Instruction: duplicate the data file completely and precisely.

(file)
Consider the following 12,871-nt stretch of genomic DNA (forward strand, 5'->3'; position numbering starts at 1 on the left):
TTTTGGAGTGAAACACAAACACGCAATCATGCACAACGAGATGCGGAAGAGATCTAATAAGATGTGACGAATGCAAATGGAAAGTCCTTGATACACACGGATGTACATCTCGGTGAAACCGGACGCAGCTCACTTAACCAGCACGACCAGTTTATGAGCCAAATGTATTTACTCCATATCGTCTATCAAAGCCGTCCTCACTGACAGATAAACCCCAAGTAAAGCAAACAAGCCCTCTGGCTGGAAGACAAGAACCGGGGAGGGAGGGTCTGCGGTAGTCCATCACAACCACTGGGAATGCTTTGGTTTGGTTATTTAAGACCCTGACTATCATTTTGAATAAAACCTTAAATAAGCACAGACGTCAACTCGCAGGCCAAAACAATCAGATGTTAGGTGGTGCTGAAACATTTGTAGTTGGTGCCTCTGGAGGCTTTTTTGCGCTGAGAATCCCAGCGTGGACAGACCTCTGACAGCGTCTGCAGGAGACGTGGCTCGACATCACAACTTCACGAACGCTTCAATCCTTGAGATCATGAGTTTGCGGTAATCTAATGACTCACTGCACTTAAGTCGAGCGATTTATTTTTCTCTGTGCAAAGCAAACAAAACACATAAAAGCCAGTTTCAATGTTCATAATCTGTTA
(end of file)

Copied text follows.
Consider the following 12,871-nt stretch of genomic DNA (forward strand, 5'->3'; position numbering starts at 1 on the left):
TTTTGGAGTGAAACACAAACACGCAATCATGCACAACGAGATGCGGAAGAGATCTAATAAGATGTGACGAATGCAAATGGAAAGTCCTTGATACACACGGATGTACATCTCGGTGAAACCGGACGCAGCTCACTTAACCAGCACGACCAGTTTATGAGCCAAATGTATTTACTCCATATCGTCTATCAAAGCCGTCCTCACTGACAGATAAACCCCAAGTAAAGCAAACAAGCCCTCTGGCTGGAAGACAAGAACCGGGGAGGGAGGGTCTGCGGTAGTCCATCACAACCACTGGGAATGCTTTGGTTTGGTTATTTAAGACCCTGACTATCATTTTGAATAAAACCTTAAATAAGCACAGACGTCAACTCGCAGGCCAAAACAATCAGATGTTAGGTGGTGCTGAAACATTTGTAGTTGGTGCCTCTGGAGGCTTTTTTGCGCTGAGAATCCCAGCGTGGACAGACCTCTGACAGCGTCTGCAGGAGACGTGGCTCGACATCACAACTTCACGAACGCTTCAATCCTTGAGATCATGAGTTTGCGGTAATCTAATGACTCACTGCACTTAAGTCGAGCGATTTATTTTTCTCTGTGCAAAGCAAACAAAACACATAAAAGCCAGTTTCAATGTTCATAATCTGTTA